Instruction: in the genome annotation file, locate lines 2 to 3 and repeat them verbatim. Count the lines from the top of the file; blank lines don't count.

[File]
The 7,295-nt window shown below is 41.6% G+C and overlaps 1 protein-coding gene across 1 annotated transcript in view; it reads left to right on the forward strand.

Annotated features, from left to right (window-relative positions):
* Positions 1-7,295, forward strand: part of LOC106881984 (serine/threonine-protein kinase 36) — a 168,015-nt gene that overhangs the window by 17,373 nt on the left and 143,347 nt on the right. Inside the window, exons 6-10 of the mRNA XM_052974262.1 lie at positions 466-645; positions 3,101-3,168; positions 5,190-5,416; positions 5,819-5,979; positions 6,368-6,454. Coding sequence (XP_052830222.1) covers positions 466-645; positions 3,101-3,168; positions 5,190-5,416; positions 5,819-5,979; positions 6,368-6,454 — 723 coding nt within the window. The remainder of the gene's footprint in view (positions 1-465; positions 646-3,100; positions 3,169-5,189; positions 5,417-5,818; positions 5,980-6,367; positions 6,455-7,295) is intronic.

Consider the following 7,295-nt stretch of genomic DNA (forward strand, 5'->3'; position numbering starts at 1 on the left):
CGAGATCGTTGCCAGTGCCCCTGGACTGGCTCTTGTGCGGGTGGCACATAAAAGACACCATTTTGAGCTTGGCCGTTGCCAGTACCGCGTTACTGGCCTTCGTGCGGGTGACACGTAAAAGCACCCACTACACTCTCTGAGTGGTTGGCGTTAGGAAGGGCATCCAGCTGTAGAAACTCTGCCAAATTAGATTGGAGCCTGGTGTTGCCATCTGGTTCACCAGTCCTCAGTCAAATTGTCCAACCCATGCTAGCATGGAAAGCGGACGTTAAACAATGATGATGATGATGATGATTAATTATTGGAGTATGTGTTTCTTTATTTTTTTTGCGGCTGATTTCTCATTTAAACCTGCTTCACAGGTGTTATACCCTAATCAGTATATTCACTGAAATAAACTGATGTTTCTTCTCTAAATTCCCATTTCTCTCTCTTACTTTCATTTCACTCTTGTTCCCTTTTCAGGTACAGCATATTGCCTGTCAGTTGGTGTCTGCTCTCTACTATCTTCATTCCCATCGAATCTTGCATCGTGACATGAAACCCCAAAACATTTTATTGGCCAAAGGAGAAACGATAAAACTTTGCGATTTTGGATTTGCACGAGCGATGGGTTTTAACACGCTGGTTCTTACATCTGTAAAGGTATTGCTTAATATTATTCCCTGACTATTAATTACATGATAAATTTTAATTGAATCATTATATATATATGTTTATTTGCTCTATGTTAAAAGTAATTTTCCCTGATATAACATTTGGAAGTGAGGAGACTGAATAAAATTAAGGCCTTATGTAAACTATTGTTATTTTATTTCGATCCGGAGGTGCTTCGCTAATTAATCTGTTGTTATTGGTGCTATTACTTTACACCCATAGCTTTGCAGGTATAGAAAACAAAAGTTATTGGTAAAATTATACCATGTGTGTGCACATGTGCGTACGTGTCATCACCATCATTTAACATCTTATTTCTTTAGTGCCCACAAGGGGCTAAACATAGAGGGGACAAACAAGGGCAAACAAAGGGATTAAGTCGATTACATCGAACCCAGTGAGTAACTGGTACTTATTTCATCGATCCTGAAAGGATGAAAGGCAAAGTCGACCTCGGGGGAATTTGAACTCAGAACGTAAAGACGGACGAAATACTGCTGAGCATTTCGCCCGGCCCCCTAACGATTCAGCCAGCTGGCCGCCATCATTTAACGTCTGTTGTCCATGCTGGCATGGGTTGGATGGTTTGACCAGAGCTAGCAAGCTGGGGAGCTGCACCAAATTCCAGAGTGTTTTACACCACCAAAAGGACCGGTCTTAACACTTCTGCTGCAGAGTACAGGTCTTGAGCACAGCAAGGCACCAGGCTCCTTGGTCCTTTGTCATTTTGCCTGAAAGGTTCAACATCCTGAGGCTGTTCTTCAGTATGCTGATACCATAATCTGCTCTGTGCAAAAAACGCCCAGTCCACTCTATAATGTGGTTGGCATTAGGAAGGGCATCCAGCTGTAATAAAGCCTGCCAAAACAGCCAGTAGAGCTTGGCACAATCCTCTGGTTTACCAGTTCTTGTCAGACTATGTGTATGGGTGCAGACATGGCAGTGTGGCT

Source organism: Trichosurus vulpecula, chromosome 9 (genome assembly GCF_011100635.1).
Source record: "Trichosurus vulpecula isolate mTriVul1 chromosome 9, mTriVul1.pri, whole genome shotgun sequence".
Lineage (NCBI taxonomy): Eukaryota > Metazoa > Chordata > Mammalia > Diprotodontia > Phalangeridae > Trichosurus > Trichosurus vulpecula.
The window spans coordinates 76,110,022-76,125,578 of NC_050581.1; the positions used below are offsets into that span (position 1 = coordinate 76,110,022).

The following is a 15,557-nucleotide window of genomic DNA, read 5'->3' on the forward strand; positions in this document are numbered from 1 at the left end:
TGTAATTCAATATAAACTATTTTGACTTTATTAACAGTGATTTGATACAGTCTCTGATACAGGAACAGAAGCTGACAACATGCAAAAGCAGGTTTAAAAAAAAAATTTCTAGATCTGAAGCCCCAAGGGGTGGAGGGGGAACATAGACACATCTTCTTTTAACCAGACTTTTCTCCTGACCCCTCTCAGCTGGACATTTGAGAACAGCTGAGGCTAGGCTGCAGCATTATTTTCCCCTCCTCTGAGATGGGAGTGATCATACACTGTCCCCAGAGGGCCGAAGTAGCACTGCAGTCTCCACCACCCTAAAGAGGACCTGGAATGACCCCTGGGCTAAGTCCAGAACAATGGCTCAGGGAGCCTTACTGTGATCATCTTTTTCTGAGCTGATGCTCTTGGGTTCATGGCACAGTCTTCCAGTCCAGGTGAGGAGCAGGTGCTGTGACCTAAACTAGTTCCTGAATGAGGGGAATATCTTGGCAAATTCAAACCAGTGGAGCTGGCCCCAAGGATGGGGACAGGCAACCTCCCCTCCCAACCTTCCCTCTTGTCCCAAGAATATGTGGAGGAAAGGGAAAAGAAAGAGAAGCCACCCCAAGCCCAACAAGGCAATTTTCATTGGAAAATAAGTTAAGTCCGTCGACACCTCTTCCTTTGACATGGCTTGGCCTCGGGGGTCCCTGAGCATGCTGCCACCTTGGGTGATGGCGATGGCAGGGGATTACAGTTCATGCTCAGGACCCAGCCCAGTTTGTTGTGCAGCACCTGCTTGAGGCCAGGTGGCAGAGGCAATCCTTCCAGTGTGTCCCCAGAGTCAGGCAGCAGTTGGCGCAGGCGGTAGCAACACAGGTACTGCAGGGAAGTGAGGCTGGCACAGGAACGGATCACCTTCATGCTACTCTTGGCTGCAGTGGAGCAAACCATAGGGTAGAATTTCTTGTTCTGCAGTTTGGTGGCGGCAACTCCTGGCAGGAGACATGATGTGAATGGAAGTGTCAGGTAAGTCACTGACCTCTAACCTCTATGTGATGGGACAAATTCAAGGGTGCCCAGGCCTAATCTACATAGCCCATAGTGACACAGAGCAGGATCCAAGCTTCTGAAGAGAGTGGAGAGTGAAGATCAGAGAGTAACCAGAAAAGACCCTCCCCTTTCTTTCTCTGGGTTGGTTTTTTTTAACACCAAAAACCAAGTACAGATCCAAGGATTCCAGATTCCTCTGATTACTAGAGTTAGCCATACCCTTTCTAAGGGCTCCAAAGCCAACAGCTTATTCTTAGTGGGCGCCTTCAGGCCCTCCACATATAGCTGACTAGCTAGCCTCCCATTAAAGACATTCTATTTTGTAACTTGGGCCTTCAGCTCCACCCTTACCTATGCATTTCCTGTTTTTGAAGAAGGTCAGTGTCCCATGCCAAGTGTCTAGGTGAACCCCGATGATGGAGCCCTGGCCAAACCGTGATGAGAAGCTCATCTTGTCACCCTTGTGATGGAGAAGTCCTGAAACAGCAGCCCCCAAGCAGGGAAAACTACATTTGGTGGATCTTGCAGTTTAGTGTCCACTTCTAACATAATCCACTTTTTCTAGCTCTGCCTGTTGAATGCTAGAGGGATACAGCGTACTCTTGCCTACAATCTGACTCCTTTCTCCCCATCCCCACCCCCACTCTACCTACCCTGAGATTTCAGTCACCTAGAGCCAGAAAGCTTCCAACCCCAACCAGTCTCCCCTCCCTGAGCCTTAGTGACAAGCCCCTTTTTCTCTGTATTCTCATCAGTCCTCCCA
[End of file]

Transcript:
Annotated features, from left to right (window-relative positions):
* Positions 1-7,295, forward strand: part of LOC106881984 (serine/threonine-protein kinase 36) — a 168,015-nt gene that overhangs the window by 17,373 nt on the left and 143,347 nt on the right. Inside the window, exons 6-10 of the mRNA XM_052974262.1 lie at positions 466-645; positions 3,101-3,168; positions 5,190-5,416; positions 5,819-5,979; positions 6,368-6,454. Coding sequence (XP_052830222.1) covers positions 466-645; positions 3,101-3,168; positions 5,190-5,416; positions 5,819-5,979; positions 6,368-6,454 — 723 coding nt within the window. The remainder of the gene's footprint in view (positions 1-465; positions 646-3,100; positions 3,169-5,189; positions 5,417-5,818; positions 5,980-6,367; positions 6,455-7,295) is intronic.